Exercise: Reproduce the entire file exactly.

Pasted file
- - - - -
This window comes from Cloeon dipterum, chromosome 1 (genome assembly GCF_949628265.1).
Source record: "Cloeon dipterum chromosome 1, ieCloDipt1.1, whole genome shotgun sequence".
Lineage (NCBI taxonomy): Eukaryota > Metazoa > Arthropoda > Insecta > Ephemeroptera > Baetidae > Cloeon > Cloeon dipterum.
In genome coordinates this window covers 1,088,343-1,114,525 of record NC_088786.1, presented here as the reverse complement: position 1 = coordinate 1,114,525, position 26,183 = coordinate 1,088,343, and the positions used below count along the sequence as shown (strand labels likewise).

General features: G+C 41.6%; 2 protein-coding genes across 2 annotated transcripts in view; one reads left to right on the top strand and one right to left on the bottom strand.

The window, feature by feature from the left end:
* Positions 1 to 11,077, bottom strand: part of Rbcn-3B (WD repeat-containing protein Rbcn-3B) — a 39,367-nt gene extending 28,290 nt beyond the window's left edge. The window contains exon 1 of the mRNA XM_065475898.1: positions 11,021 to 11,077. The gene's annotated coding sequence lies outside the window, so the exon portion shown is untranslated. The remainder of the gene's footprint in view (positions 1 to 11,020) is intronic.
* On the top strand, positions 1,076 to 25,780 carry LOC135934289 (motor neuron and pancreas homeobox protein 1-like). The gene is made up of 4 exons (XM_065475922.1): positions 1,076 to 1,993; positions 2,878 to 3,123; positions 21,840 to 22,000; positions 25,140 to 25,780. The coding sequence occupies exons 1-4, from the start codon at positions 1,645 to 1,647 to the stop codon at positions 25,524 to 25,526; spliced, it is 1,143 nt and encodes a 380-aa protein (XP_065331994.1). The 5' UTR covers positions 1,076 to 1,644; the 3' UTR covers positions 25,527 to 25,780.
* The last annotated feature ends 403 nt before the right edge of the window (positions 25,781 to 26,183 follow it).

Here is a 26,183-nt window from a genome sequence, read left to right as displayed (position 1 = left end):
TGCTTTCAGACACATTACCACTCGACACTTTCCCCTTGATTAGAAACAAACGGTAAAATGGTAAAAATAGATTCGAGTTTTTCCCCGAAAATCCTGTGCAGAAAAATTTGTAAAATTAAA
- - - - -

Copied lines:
This window comes from Cloeon dipterum, chromosome 1 (genome assembly GCF_949628265.1).
Source record: "Cloeon dipterum chromosome 1, ieCloDipt1.1, whole genome shotgun sequence".
Lineage (NCBI taxonomy): Eukaryota > Metazoa > Arthropoda > Insecta > Ephemeroptera > Baetidae > Cloeon > Cloeon dipterum.
In genome coordinates this window covers 1,088,343-1,114,525 of record NC_088786.1, presented here as the reverse complement: position 1 = coordinate 1,114,525, position 26,183 = coordinate 1,088,343, and the positions used below count along the sequence as shown (strand labels likewise).

General features: G+C 41.6%; 2 protein-coding genes across 2 annotated transcripts in view; one reads left to right on the top strand and one right to left on the bottom strand.

The window, feature by feature from the left end:
* Positions 1 to 11,077, bottom strand: part of Rbcn-3B (WD repeat-containing protein Rbcn-3B) — a 39,367-nt gene extending 28,290 nt beyond the window's left edge. The window contains exon 1 of the mRNA XM_065475898.1: positions 11,021 to 11,077. The gene's annotated coding sequence lies outside the window, so the exon portion shown is untranslated. The remainder of the gene's footprint in view (positions 1 to 11,020) is intronic.
* On the top strand, positions 1,076 to 25,780 carry LOC135934289 (motor neuron and pancreas homeobox protein 1-like). The gene is made up of 4 exons (XM_065475922.1): positions 1,076 to 1,993; positions 2,878 to 3,123; positions 21,840 to 22,000; positions 25,140 to 25,780. The coding sequence occupies exons 1-4, from the start codon at positions 1,645 to 1,647 to the stop codon at positions 25,524 to 25,526; spliced, it is 1,143 nt and encodes a 380-aa protein (XP_065331994.1). The 5' UTR covers positions 1,076 to 1,644; the 3' UTR covers positions 25,527 to 25,780.
* The last annotated feature ends 403 nt before the right edge of the window (positions 25,781 to 26,183 follow it).

Here is a 26,183-nt window from a genome sequence, read left to right as displayed (position 1 = left end):
TGCTTTCAGACACATTACCACTCGACACTTTCCCCTTGATTAGAAACAAACGGTAAAATGGTAAAAATAGATTCGAGTTTTTCCCCGAAAATCCTGTGCAGAAAAATTTGTAAAATTAAA